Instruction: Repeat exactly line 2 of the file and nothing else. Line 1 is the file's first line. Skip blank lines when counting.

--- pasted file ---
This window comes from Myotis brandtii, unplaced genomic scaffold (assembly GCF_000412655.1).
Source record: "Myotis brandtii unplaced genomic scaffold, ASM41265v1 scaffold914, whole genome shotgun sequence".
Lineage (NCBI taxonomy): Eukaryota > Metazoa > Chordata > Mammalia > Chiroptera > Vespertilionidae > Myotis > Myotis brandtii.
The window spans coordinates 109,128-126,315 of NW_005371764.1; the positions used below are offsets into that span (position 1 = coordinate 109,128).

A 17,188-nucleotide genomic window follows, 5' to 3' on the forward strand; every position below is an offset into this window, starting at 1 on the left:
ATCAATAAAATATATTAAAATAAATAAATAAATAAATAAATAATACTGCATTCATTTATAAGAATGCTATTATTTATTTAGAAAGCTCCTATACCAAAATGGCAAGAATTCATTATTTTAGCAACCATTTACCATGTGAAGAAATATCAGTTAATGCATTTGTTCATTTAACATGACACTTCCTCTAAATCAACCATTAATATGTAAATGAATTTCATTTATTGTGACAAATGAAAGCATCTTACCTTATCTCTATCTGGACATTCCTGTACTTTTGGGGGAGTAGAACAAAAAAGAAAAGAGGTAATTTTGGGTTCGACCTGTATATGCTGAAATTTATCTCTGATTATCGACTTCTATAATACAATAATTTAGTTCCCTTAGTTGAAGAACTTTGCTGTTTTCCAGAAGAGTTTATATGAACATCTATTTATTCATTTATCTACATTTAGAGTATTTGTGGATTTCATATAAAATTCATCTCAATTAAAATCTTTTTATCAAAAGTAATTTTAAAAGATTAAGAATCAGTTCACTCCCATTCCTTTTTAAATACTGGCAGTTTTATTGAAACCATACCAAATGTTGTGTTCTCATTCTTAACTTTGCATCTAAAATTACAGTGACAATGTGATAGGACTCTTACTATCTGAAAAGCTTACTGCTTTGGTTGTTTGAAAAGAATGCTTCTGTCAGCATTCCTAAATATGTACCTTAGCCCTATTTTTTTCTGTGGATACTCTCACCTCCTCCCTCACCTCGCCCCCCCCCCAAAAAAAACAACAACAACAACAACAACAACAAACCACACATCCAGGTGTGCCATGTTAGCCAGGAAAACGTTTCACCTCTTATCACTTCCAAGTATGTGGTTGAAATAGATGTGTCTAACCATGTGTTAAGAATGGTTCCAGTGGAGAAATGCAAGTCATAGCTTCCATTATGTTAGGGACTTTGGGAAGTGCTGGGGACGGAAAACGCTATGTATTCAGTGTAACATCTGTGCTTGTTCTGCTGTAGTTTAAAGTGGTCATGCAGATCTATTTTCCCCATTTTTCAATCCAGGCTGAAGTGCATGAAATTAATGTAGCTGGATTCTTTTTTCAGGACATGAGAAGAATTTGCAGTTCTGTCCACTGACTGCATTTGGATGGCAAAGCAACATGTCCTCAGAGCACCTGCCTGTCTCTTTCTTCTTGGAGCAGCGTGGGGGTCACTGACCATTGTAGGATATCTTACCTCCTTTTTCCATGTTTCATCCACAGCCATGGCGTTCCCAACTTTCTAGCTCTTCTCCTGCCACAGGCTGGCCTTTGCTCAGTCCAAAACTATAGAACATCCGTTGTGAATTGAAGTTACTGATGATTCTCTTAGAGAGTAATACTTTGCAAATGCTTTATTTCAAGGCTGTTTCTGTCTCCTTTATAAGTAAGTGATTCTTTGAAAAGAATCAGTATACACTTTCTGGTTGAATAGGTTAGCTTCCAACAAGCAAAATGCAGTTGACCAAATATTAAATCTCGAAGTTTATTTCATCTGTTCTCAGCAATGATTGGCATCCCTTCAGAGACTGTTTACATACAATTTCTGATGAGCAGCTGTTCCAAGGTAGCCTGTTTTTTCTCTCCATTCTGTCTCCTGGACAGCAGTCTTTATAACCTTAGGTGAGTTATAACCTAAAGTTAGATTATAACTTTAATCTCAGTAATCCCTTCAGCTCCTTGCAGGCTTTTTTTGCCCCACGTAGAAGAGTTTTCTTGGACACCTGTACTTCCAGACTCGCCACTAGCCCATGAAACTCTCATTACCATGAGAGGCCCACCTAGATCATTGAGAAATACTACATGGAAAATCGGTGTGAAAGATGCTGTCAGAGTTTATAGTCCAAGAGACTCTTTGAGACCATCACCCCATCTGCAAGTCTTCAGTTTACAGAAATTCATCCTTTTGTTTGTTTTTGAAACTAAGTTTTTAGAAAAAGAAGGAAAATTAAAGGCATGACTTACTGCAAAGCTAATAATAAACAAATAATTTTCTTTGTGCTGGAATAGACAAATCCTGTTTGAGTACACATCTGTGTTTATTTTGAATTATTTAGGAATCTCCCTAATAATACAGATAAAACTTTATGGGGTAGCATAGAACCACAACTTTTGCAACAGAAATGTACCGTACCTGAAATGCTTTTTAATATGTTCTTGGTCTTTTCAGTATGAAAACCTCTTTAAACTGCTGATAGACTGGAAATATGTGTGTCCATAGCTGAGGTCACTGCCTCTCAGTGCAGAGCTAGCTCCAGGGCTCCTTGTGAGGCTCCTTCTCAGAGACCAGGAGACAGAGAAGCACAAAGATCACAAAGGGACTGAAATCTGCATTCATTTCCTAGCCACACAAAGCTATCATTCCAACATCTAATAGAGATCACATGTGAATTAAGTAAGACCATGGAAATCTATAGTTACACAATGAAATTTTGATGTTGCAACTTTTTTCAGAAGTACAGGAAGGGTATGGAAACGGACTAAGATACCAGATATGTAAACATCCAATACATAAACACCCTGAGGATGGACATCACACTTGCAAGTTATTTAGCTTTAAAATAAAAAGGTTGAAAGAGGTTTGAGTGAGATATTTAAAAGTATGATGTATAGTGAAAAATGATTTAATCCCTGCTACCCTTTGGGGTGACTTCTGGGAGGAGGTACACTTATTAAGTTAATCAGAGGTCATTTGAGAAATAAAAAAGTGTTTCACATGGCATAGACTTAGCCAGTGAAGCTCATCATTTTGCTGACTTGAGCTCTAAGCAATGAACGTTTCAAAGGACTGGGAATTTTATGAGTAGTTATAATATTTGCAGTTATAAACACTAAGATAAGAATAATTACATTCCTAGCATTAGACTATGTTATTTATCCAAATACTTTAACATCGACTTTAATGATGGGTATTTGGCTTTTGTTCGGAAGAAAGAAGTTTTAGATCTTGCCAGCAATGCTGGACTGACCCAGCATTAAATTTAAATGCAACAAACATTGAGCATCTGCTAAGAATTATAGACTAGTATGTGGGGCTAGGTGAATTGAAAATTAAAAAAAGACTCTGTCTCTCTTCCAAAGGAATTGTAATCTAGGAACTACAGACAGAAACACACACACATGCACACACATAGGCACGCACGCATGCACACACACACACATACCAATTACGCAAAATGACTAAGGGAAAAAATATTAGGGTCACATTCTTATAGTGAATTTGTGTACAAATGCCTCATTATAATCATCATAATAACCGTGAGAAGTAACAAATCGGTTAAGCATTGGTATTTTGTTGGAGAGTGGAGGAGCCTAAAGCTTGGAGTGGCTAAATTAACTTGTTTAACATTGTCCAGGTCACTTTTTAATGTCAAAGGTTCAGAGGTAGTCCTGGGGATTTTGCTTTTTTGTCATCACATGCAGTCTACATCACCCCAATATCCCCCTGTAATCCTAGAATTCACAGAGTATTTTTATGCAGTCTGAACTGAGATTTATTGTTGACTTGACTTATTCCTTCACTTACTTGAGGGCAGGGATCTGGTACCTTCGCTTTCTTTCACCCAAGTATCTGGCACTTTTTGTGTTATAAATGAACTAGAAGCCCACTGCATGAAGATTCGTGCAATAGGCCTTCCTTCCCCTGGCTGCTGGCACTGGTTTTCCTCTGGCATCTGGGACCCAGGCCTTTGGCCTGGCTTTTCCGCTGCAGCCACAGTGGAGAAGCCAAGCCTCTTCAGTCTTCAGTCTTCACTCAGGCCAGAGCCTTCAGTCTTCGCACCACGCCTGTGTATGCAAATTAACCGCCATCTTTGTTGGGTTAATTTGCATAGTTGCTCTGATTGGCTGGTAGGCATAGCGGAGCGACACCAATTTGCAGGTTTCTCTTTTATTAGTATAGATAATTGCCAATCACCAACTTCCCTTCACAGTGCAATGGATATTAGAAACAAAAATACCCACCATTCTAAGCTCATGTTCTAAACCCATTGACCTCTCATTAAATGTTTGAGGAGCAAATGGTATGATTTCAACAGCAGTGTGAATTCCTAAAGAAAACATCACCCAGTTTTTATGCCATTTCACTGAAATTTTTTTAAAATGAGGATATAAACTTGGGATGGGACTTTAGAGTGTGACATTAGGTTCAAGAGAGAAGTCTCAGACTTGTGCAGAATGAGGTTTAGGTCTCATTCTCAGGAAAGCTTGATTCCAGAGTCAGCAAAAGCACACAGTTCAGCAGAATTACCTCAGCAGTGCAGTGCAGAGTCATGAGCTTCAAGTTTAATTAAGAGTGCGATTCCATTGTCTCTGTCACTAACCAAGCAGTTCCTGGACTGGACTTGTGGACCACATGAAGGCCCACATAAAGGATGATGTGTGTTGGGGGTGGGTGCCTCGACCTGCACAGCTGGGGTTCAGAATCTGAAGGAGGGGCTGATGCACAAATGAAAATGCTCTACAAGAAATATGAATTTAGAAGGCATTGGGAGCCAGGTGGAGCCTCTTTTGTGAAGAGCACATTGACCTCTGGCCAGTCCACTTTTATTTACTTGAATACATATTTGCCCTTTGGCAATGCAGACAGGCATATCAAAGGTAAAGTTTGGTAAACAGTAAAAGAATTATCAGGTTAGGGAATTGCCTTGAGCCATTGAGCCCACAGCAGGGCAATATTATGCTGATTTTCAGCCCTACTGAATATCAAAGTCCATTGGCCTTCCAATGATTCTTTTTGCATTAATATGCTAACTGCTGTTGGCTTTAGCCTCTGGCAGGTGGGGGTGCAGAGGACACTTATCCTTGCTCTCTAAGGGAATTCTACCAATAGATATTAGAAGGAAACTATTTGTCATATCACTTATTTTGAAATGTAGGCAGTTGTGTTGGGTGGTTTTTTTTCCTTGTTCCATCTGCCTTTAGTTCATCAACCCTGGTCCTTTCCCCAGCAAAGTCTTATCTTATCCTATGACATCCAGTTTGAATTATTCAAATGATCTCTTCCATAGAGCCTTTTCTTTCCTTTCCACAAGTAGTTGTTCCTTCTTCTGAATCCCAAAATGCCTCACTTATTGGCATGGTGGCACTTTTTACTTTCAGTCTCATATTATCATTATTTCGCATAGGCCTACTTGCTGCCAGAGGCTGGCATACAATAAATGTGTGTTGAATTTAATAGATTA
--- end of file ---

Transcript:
Source record: "Myotis brandtii unplaced genomic scaffold, ASM41265v1 scaffold914, whole genome shotgun sequence".